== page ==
A bill to create an Advanced Research Projects Agency was overwhelmingly passed by the House of Representatives by a vote of 336 to 85. But there is still debate about organizational independence and whether ARPA-H should be affiliated with NIH.

The Hill: House Passes Bill to Create Healthcare Agency Focused on Biomedical Innovation

On Wednesday, the House of Representatives passed a bill creating a new health care agency that will focus on accelerating biomedical innovation in an attempt to find innovative mechanisms to detect and treat a number of diseases, including cancer. The law, dubbed the Advanced Research Projects Agency and Healthcare Act, was passed by a vote of 336 to 85, with all of the “no” votes coming from Republicans. Six Republicans and two Democrats did not vote. (Schnell, 6/22)

Stats: ARPA-H Independence Debate Not As Settled As It Seems

[Rep. Anna] Eshoo’s bill would have established the new agency as an entity in its own right, clearly located outside of NIH. The move puts her at odds with Biden, Becerra and temporary White House science adviser Francis Collins. The Biden administration has already expressed its displeasure: in a statement Tuesday, the White House reaffirmed its support for the new agency’s placement at NIH. Biden officials also said they were “concerned” about a provision in Eshu’s bill that protects the director of ARPA-H’s right to testify before Congress without prior approval of his remarks from the White House. (Fakher, 6/23)

Atlanta Journal-Constitution: Georgia Delegation Pushes Feds to Create New Medical Research Agency in Georgia

The newly created federal health agency will eventually need its own home, and all 16 members of Georgia’s congressional delegation, representing both chambers and both parties, are uniting in hopes of making a state choice. The Health Advanced Research Projects Agency was created with $1 billion in funding from an appropriation bill that President Joe Biden signed into law in March. Biden first proposed the creation of the agency in 2021, saying it would “improve the US government’s ability to accelerate research that can improve the health of all Americans.” Two Georgia senators and 14 members of the US House of Representatives sent a letter to federal health officials on Tuesday saying the state was fit for the new agency’s mission. (Mitchell, 06/22)

In the news about the free universal lunch in schools –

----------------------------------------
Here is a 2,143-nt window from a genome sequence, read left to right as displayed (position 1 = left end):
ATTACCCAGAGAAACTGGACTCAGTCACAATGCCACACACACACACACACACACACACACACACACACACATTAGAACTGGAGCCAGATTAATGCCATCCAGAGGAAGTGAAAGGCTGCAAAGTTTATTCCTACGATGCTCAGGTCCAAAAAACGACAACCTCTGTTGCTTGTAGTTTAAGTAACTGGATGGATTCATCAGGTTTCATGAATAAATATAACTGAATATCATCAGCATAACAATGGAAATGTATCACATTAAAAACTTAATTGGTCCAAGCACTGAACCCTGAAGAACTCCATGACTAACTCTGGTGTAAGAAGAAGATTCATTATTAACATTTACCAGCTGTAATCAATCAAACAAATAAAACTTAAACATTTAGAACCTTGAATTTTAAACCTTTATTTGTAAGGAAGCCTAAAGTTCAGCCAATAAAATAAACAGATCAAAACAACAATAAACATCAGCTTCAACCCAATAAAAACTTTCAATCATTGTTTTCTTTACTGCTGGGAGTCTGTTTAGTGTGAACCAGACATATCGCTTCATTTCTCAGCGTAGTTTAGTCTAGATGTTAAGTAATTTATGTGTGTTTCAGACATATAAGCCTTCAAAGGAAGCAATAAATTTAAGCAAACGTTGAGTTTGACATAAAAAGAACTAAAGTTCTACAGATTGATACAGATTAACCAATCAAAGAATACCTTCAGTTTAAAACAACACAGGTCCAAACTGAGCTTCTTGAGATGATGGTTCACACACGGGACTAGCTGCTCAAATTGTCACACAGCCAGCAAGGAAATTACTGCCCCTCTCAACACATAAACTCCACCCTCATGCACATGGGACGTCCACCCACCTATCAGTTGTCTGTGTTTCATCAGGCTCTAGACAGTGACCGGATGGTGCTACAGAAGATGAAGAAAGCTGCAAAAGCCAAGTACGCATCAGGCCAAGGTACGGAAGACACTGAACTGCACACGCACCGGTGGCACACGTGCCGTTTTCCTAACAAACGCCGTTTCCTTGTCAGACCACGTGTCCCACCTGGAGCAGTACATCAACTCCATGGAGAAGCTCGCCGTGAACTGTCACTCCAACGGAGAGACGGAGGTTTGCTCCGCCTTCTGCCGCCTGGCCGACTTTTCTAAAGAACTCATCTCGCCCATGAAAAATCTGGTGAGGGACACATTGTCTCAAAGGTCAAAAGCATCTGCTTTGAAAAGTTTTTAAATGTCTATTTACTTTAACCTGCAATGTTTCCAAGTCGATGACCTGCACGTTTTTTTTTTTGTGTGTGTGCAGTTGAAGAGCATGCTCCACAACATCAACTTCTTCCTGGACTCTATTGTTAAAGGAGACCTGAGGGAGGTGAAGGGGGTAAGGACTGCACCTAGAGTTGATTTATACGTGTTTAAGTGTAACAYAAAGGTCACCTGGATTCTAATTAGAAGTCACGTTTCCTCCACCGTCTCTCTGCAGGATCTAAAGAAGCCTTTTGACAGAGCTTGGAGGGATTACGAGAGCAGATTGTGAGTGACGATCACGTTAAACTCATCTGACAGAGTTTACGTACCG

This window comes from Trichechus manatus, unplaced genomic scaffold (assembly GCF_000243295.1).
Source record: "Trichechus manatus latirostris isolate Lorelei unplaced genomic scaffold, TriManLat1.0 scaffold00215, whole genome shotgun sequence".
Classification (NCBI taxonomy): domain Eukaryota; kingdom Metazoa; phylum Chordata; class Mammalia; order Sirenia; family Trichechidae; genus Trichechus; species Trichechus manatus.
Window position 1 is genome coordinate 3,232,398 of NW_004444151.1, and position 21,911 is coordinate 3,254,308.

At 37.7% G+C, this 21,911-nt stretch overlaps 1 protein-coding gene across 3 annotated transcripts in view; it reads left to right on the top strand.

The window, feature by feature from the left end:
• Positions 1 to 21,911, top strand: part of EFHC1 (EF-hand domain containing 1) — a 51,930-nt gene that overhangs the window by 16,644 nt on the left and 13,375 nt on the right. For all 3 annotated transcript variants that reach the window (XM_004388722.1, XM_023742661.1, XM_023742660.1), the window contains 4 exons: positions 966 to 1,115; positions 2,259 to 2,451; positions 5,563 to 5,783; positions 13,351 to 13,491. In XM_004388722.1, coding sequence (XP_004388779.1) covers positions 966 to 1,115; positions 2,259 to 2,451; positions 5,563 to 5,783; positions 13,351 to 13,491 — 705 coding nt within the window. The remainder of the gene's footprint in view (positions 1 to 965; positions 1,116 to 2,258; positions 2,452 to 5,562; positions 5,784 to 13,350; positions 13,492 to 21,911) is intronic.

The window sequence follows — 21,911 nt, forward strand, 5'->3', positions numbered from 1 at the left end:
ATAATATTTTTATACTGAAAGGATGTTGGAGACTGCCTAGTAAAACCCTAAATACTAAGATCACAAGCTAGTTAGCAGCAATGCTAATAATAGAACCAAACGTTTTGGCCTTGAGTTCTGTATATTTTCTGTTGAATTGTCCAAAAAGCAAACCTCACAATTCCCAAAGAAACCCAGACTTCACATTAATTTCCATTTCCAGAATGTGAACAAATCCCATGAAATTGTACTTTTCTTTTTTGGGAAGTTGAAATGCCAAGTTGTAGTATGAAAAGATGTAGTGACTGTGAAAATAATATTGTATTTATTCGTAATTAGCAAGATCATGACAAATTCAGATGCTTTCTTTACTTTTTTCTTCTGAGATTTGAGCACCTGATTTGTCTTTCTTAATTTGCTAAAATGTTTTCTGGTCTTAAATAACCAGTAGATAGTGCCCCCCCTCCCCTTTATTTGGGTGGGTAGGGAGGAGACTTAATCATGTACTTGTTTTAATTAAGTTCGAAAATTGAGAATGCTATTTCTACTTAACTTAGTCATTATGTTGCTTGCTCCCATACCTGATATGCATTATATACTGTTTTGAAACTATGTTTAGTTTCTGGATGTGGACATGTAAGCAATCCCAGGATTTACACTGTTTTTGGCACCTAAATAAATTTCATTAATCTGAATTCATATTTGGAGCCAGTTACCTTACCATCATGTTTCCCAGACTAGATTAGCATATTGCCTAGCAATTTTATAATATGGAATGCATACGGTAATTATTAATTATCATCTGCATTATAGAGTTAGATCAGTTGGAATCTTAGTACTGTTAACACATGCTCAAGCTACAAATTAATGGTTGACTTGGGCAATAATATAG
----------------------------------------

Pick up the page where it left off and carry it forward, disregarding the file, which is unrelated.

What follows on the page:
Detroit Free Press: Keep Kids Fed Law Gets Bipartisan Support As Universal Lunch Ends

Federal lawmakers have reached a bipartisan agreement that does not extend the free universal lunch in schools during the pandemic era, but increases the number of students who can qualify based on income. At the start of the pandemic, a universal free lunch was introduced to keep children from going hungry during the crisis. US Senator Debbie Stabenow, D-M, announced a new $3 billion deal Tuesday, along with U.S. Senators John Boozman, D-Arkansas and Bobby Scott, D-Va, and U.S. Rep. Virginia Fox, D-NY. C. Congress must pass legislation called the Federal Child Preservation Act by June 30, when the current food waivers expire. (Altavena, 6/22)

Politico: GOP Senator Considers Blocking School Meal Funding Deal Due To Fight Over Transgender Politics

The Republican senator is considering derailing a bipartisan deal to expand school meal funding due to the Biden administration’s policy of prohibiting discrimination against LGBTQ students who participate in lunch programs that receive money. Democratic leaders are rushing to pass legislation and get it on the table to President Joe Biden before current funding runs out on June 30, causing a starvation cliff for millions of children. Senate Republican leaders, who had blocked previous attempts to extend funding by a year, did not threaten to reject the bill this time, according to three people involved in the talks. But any senator can object and block urgent action, which would require a recorded vote and waste precious time. (Lee, 6/22)

This is part of the KHN Morning Briefing, a health policy brief covered by major news organizations. Sign up for an email subscription.

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